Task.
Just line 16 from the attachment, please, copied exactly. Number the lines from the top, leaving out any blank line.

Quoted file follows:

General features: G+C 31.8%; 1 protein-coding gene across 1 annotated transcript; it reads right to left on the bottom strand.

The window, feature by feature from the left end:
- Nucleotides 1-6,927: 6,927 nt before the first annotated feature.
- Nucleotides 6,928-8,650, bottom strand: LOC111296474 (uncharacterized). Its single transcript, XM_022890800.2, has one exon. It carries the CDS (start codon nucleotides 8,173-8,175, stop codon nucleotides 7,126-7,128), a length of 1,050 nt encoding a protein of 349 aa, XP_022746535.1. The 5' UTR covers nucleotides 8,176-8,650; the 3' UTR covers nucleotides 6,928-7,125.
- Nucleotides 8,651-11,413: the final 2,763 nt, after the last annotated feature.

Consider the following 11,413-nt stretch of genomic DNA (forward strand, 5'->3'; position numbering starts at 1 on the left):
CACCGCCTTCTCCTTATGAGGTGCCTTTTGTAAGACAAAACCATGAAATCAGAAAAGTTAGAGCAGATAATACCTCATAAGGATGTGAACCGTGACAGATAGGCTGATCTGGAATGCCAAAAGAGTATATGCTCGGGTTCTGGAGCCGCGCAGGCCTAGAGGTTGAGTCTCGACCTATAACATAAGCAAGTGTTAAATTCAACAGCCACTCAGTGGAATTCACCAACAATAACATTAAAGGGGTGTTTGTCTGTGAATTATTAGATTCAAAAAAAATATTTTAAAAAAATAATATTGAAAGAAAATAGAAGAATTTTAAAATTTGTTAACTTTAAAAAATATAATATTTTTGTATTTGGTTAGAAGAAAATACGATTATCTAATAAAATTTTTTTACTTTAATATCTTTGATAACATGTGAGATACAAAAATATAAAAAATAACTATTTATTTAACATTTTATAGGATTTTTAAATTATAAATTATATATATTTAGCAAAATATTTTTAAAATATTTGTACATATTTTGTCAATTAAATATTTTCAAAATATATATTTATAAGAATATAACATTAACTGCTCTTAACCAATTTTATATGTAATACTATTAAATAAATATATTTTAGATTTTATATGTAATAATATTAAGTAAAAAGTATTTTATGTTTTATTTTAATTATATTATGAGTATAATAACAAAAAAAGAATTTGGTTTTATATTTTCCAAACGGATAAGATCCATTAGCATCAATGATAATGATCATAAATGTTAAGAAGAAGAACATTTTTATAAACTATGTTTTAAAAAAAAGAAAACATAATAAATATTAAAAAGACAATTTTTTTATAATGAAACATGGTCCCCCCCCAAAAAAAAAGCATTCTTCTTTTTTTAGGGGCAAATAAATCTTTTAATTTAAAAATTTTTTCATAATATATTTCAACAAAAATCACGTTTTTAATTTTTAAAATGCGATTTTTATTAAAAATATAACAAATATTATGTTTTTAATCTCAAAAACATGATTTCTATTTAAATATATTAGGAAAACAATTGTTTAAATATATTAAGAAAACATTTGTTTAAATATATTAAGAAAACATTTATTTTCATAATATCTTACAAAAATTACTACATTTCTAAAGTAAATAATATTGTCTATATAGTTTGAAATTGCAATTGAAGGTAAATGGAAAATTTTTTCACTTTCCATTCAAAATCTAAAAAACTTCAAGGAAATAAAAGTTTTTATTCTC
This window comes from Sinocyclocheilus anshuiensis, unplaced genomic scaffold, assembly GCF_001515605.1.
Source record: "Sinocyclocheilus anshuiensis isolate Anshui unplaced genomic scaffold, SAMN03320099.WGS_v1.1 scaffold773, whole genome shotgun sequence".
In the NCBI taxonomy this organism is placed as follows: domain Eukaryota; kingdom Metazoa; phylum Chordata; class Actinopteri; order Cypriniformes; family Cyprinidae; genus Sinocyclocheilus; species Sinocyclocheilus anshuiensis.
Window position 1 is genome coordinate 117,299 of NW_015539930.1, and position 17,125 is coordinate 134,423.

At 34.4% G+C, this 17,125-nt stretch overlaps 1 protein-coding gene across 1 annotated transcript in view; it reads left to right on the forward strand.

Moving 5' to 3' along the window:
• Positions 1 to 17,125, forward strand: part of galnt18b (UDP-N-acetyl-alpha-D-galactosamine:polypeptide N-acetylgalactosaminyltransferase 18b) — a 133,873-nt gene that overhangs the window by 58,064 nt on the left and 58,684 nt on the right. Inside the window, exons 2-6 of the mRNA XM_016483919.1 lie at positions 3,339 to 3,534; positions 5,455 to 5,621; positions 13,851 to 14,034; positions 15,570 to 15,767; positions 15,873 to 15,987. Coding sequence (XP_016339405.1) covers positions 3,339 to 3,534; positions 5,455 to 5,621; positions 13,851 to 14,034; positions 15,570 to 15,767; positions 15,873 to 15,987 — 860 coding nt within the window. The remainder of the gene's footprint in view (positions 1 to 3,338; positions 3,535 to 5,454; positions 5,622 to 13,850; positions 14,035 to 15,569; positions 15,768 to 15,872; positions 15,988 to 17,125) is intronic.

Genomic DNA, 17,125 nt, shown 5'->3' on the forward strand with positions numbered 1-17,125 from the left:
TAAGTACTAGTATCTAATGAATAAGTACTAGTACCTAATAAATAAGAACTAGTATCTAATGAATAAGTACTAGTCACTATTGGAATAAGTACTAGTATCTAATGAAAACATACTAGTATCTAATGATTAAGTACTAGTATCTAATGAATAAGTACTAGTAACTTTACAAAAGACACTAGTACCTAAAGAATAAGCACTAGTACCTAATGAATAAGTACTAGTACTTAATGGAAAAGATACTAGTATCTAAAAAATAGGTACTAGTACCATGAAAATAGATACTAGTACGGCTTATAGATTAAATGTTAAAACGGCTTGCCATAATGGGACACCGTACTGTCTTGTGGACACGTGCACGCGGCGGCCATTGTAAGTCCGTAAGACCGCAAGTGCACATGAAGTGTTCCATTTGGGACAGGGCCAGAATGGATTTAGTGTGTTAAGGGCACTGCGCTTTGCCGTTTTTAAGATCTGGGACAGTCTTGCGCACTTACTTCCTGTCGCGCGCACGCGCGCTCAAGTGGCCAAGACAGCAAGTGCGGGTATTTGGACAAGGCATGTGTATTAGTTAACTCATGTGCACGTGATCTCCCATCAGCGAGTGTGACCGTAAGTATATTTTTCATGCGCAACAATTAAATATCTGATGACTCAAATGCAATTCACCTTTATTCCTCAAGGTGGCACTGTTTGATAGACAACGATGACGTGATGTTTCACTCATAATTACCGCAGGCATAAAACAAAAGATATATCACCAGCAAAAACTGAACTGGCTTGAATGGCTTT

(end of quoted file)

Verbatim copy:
TAAGTACTAGTATCTAATGAATAAGTACTAGTACCTAATAAATAAGAACTAGTATCTAATGAATAAGTACTAGTCACTATTGGAATAAGTACTAGTATCTAATGAAAACATACTAGTATCTAATGATTAAGTACTAGTATCTAATGAATAAGTACTAGTAACTTTACAAAAGACACTAGTACCTAAAGAATAAGCACTAGTACCTAATGAATAAGTACTAGTACTTAATGGAAAAGATACTAGTATCTAAAAAATAGGTACTAGTACCATGAAAATAGATACTAGTACGGCTTATAGATTAAATGTTAAAACGGCTTGCCATAATGGGACACCGTACTGTCTTGTGGACACGTGCACGCGGCGGCCATTGTAAGTCCGTAAGACCGCAAGTGCACATGAAGTGTTCCATTTGGGACAGGGCCAGAATGGATTTAGTGTGTTAAGGGCACTGCGCTTTGCCGTTTTTAAGATCTGGGACAGTCTTGCGCACTTACTTCCTGTCGCGCGCACGCGCGCTCAAGTGGCCAAGACAGCAAGTGCGGGTATTTGGACAAGGCATGTGTATTAGTTAACTCATGTGCACGTGATCTCCCATCAGCGAGTGTGACCGTAAGTATATTTTTCATGCGCAACAATTAAATATCTGATGACTCAAATGCAATTCACCTTTATTCCTCAAGGTGGCACTGTTTGATAGACAACGATGACGTGATGTTTCACTCATAATTACCGCAGGCATAAAACAAAAGATATATCACCAGCAAAAACTGAACTGGCTTGAATGGCTTT